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Here’s your Cheat Sheet to the top tech business stories of the week:
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More iOS (NASDAQ:AAPL) and Android (NASDAQ:GOOG) products are typically activated on December 25th than on any other day of any year and this year was no exception. In fact, on this Christmas Day 2012, more iPhones, iPads, Galaxys, and Kindle Fires were activated than on any other day along with a record number of applications downloaded. While smartphone activations usually surpass those of tablets by a factor of four, on Christmas Day 2012, more tablets were activated than smartphones, with the winners being Apple iPads, Apple iPad Minis and Amazon Kindle Fire HD 7-inch tablets.
The telecommunications equipment maker ZTE Corporation (ZTCOY.PK) expects to step up its rivalry in the United States smartphone market with more expensive gadgets and closer links with carriers with a goal of becoming one of the top three smartphone brands in the world. Thus far, ZTE has around 5 percent of the domestic market, is known primarily for budget phones, and gets fierce competition from Apple and Samsung. The firm’s Executive Vice President He Shiyou said in an interview that ZTE hopes that the United States will pass China to become its main source of smartphone revenue, commenting that, “If you don’t get these two markets right then, you can be eliminated as a player.”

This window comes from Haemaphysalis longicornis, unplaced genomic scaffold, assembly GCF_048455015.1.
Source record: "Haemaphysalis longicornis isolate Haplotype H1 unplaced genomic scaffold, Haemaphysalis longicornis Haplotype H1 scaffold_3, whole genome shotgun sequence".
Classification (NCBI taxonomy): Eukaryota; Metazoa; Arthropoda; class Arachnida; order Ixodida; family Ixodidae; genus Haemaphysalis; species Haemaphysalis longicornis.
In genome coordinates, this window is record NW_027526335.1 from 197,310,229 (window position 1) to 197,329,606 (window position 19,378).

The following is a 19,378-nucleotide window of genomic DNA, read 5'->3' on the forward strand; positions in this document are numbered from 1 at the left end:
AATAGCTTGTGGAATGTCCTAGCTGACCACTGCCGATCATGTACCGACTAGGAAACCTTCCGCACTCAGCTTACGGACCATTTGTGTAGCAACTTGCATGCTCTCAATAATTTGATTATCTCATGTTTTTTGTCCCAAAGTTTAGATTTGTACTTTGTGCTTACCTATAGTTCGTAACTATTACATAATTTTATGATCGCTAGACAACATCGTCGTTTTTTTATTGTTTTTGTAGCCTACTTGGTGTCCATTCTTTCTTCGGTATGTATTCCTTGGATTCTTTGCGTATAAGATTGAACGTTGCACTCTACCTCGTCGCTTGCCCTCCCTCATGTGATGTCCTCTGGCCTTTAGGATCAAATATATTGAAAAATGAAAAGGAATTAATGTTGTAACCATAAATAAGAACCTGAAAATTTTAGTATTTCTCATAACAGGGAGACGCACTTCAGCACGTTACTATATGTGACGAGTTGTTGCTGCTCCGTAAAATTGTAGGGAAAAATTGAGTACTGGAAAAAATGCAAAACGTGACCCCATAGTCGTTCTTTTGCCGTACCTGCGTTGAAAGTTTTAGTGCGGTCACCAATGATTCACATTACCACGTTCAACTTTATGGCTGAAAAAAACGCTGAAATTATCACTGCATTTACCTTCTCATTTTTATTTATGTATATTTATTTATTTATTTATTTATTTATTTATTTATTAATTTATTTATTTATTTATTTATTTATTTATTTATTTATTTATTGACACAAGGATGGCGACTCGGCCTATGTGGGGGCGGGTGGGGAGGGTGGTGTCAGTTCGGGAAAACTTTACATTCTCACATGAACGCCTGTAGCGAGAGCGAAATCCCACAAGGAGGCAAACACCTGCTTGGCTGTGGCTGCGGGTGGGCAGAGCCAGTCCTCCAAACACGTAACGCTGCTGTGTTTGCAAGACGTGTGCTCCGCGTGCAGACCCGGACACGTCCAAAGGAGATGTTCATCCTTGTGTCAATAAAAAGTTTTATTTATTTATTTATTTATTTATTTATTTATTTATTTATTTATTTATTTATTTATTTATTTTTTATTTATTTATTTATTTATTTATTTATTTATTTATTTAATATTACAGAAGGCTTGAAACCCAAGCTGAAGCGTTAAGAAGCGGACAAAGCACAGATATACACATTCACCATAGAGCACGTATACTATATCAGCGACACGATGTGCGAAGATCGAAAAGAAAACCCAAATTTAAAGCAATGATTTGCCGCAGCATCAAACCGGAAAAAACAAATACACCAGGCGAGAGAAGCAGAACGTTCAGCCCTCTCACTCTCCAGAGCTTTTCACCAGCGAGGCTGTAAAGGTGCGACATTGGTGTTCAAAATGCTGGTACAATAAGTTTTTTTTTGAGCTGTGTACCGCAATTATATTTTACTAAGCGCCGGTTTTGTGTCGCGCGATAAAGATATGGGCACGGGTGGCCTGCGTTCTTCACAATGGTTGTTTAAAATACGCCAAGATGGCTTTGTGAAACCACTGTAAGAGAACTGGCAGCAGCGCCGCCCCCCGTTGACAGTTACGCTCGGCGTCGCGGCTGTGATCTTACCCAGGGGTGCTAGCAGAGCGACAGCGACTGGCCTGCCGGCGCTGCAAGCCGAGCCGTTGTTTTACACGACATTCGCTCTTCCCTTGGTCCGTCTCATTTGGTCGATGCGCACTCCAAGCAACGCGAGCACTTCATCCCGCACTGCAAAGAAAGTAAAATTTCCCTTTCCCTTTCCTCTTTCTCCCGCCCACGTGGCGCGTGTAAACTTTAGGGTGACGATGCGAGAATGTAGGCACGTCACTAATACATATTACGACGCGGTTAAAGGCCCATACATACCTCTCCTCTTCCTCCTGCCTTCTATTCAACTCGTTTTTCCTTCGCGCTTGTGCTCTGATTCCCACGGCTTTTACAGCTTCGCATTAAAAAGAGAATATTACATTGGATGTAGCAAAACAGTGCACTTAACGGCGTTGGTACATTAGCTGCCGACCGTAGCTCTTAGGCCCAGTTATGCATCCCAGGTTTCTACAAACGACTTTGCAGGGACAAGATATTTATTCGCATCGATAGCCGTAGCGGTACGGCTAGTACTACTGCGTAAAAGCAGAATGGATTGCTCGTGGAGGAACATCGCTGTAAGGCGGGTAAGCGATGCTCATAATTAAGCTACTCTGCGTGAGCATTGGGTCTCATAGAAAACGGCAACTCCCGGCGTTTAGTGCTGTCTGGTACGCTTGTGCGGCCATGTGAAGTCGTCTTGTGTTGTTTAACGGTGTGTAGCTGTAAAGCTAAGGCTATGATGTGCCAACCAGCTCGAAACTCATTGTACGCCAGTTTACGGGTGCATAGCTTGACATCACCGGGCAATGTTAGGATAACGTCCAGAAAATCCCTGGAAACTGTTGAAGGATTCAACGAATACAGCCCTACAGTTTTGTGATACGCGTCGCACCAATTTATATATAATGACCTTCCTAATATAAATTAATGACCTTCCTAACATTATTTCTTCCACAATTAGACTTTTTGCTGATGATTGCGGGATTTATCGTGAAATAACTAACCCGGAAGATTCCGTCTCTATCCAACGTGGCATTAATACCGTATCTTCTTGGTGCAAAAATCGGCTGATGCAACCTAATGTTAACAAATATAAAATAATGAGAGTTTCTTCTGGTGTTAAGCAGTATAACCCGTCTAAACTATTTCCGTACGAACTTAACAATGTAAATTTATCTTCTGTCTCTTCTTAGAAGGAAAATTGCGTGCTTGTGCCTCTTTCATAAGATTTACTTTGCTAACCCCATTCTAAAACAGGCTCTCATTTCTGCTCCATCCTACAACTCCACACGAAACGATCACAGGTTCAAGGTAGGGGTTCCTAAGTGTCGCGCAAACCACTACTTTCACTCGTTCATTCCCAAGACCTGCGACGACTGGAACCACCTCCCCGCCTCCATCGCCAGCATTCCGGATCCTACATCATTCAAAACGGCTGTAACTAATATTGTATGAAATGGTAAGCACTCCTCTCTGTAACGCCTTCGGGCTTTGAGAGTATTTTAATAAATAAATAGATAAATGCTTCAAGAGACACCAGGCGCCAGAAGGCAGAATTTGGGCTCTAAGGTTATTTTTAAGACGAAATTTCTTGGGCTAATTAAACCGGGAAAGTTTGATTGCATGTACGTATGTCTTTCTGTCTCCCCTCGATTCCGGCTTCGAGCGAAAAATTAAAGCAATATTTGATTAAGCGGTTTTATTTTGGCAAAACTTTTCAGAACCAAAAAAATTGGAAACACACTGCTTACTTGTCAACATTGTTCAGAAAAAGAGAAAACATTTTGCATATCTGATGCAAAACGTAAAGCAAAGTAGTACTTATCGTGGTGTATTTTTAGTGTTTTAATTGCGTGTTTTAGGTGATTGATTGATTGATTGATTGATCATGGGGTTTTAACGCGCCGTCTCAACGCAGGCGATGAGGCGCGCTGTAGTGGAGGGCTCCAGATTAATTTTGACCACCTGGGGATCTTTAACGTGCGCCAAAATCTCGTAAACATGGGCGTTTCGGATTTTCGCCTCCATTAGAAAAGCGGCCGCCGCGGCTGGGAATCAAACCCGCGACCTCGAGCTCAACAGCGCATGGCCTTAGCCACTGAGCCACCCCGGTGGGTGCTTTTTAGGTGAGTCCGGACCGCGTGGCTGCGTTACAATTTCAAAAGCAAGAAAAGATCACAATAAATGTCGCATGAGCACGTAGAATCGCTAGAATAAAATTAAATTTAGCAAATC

Intel Corporation (NASDAQ:INTC) is poised to introduce its virtual cable TV service and set top box and has a plan ready to combat licensing hurdles. A video industry source said that instead of launching nationwide, the intro will go city-by-city, giving the firm more flexibility in negotiating licensing with content providers. Further, the box could eliminate a core frustration with DVRs.
Some of the 11 games that the Zynga (NASDAQ:ZNGA) Chief Executive Mark Pincus would be pulled from application stores are turning off Monday as a part of a cost reduction effort. Resources will be reallocated to the more profitable titles and new ones will be created, but observers believe that the firm has overextended itself. In happier days on Facebook, the company produced dozens of games and then assertively introduced mobile games as smartphones gained traction.
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